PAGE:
These various observations suggest that the intestinal-hepatic axis plays a key role in the regulation of cholesterol balance in the whole animal and the circulating levels of LDL-cholesterol. Nearly all sterol which enters or leaves the body must do so through the intestine and liver. Changes in the rate of entry or exit of cholesterol (or bile acids) from the animal are met by appropriate reciprocal changes in the rates of cholesterol synthesis in these two organs. As long as these adaptive changes in synthesis are adequate to meet the changing needs for cholesterol in the animal, the rates of receptor-mediated LDL degradation by the liver and intestine remain essentially unchanged as does the plasma LDL-cholesterol concentration. Only when the changes in cholesterol synthesis are inadequate to meet the changing sterol needs (or are blocked by drug administration (22] does the liver increase its rate of receptor-mediated LDL uptake which, in turn, results in significant alterations in circulating plasma LDL-cholesterol levels.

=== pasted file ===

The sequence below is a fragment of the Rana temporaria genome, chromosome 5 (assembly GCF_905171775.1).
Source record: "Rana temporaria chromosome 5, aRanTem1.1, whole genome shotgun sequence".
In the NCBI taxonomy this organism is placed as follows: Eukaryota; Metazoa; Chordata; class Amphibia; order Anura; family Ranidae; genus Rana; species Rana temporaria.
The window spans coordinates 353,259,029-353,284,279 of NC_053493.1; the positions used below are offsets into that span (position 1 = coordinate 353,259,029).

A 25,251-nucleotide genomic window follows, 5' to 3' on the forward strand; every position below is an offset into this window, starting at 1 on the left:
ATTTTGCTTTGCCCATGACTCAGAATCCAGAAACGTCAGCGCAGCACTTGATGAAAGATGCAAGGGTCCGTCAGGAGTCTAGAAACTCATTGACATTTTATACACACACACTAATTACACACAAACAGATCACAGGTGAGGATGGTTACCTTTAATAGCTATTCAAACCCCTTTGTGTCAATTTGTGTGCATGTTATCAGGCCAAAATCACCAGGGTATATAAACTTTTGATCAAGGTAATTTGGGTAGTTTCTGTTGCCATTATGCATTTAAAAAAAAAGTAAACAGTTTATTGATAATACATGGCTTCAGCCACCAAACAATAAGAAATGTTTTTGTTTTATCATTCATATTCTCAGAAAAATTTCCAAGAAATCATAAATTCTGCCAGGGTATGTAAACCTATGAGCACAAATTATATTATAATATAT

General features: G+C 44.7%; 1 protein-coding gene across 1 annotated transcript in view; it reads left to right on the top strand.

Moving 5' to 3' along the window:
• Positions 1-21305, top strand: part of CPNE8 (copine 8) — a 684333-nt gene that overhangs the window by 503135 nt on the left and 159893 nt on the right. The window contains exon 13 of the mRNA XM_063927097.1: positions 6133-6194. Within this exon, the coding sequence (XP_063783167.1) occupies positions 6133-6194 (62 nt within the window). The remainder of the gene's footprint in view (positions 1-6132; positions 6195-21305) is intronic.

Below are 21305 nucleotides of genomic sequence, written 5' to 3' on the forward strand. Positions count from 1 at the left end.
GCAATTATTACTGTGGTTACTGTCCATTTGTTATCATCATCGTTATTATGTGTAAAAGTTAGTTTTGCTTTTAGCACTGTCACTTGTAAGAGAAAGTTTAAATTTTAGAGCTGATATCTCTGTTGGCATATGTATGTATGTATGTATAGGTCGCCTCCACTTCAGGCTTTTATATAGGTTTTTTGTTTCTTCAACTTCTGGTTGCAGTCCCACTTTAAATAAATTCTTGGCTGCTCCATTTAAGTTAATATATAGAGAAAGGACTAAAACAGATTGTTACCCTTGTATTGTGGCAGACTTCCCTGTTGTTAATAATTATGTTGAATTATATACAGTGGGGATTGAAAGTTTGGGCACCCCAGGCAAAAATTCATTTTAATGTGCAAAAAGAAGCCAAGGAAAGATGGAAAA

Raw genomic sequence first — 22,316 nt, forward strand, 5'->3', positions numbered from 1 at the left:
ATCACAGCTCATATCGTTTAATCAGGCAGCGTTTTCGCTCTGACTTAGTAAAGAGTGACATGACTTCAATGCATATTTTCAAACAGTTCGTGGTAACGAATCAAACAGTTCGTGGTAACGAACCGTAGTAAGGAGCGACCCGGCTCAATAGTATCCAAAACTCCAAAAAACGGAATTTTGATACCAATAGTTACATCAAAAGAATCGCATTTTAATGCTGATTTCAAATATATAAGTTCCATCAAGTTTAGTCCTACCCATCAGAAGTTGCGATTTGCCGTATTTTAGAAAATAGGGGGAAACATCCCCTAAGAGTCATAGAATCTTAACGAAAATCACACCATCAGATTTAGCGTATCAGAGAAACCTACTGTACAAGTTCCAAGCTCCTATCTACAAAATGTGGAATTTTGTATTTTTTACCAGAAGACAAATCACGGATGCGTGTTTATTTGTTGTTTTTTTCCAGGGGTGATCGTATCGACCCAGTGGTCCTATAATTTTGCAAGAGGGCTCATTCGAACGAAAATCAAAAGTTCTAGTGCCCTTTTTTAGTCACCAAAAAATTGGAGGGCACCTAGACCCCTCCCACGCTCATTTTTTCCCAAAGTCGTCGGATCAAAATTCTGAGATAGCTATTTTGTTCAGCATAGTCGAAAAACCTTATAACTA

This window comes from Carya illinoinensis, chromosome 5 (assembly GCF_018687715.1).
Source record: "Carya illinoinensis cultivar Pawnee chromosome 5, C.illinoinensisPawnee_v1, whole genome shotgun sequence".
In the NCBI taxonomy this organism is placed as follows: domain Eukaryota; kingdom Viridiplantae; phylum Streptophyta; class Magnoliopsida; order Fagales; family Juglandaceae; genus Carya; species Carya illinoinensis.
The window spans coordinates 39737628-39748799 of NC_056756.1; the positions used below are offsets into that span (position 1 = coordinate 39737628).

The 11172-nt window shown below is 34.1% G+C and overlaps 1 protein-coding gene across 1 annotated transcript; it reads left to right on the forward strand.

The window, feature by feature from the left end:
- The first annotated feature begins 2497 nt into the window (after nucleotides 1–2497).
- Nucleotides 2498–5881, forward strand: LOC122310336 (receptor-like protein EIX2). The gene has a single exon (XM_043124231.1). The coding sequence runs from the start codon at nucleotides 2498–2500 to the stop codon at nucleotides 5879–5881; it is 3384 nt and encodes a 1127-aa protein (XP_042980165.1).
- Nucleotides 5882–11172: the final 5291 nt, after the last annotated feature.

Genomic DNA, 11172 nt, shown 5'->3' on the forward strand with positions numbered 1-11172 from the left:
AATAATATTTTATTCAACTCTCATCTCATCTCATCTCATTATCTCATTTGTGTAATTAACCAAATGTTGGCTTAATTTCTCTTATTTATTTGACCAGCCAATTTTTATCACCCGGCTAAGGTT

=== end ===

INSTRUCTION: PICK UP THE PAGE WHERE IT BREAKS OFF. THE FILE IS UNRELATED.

ASJC Scopus subject areas
- Pharmacology (medical)